Fix-It: Seven Ways to Fix Student Presentations

The first time I had student presentations, it was as awkward*. The students were nice, but off-task as they sat through four straight days of classmates holding rattling papers and reciting everything they had learned.

I soon realized that I had asked students to spend weeks on projects and research and then hoped that they would magically create great presentations. Over time, I shifted my approach. Here are a few things I've tried that have helped:
  1. I keep the time limit short. They do two-to-five minute Ignite-style presentations. The short time limit makes a huge difference in curbing student boredom. 
  2. Students spend time practicing the presentation. This happens on two levels. First, students practice "presenting" in debates and mock trials before we get to single presentations. Next, students practice their presentations before they give them. 
  3. I require visuals. Students create visuals on either Google Presentation of Keynote. They have to find Creative Commons pictures, create their own graphs or sketch their own pictures. The idea here is to help them see how slides can enhance their presentation.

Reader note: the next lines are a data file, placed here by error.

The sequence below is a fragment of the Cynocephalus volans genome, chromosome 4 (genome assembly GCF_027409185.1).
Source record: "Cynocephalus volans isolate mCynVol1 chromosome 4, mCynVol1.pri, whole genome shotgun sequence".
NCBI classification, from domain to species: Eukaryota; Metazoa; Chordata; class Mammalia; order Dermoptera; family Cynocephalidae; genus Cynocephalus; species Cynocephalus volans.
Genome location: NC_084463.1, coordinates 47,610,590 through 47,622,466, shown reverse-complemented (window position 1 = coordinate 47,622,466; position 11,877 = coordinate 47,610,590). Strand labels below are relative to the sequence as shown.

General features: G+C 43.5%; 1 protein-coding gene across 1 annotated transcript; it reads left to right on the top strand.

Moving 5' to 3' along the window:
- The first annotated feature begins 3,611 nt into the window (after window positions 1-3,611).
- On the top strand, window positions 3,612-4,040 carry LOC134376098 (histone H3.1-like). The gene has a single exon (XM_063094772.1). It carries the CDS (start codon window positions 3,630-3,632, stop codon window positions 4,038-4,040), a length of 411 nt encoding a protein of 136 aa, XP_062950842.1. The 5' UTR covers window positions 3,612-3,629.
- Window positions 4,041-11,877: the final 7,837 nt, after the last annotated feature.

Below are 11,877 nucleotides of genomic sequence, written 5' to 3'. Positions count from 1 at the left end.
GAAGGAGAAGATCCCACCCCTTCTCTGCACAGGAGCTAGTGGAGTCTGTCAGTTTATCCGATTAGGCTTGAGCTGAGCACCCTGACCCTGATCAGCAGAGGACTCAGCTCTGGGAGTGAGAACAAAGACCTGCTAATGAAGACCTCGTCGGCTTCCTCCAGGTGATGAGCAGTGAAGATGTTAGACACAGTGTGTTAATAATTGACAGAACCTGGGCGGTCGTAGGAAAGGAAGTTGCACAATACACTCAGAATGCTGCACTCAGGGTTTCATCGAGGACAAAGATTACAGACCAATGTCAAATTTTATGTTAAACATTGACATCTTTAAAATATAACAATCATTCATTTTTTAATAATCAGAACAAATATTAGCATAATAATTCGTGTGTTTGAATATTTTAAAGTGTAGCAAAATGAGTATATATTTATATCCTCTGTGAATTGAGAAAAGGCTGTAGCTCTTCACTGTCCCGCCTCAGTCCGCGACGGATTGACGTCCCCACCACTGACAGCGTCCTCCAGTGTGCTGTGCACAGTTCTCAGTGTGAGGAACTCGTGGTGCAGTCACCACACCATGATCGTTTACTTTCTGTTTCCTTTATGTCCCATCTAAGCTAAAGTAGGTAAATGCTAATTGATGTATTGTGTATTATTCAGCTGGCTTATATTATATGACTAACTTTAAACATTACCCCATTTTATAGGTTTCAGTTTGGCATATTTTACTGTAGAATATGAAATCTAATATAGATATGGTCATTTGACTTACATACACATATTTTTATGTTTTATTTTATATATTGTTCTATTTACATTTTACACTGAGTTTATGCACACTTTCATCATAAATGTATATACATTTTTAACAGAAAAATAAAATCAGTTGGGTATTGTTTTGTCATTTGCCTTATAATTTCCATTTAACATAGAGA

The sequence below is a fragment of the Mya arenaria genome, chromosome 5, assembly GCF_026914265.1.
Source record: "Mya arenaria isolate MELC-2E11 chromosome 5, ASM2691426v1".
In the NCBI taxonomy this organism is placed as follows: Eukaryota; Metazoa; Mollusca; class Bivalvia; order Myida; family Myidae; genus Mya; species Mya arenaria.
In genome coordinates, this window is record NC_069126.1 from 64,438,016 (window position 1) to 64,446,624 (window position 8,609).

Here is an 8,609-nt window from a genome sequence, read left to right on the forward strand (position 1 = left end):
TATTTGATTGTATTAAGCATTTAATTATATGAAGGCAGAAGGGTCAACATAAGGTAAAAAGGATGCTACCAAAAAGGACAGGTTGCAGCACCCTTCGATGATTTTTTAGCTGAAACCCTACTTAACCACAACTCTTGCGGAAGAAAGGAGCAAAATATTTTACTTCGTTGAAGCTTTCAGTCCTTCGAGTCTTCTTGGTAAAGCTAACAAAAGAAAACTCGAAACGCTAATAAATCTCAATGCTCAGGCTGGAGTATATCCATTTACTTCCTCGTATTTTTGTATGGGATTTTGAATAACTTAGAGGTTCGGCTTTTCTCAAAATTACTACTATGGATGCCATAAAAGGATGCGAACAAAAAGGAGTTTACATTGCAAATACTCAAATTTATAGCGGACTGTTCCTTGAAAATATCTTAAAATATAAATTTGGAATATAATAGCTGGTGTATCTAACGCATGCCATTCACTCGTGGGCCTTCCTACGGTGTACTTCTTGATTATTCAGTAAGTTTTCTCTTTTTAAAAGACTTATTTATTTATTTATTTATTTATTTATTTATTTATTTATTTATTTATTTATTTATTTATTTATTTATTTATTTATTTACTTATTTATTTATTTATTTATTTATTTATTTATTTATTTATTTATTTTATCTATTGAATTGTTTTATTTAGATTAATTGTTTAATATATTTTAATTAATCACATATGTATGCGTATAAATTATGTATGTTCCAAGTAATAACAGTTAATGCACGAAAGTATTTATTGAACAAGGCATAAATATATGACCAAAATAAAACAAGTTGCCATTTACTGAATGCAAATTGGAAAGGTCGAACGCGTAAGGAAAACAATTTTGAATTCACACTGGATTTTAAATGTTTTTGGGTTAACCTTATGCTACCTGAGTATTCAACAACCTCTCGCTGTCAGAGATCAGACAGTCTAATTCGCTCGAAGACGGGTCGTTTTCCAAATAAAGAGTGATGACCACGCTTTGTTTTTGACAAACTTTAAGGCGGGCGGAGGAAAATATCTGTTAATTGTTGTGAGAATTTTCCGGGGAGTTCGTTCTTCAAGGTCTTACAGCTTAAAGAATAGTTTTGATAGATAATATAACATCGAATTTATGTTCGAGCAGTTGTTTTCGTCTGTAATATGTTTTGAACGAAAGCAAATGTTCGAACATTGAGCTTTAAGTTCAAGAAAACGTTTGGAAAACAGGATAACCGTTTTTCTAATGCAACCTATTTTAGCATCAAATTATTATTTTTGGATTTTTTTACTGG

4. I teach the basics of public speaking. I can't spend too much time on it, but I teach students about voice, diction, staging, eye contact and other fundamentals. 
  5. Students have to articulate a point instead of giving a summary. Instead of saying, "This is my project" or "here's what I learned," students might have to demonstrate how something works, make a divergent point, persuade the audience or provide an alternative theory. 
  6. The students who are listening to the presentation must write down one critical thinking question. I don't ask for note-taking or for peer rubrics. I don't have students typing in a backchannel. However, they must be prepared with one critical thinking question that they can ask during the question and answer segment after the presentation.  
  7. I encourage creativity. Some students dress up and take on a role. In group presentations, I've had group members move from location to location, breaking up the concept of the "front" of room. I've had students mix visuals, video and text in such a way that it is more like theater than anything else. These weren't ideas that I pushed for, either. They were the result of students seizing creative freedom. 
I'm still figuring out how to make this work. I think next year, I'm going to stagger student presentations so that we do a few per week, with the question and answer piece embedded within it. Or maybe I'll make them more like an "event," such as an in-class conference.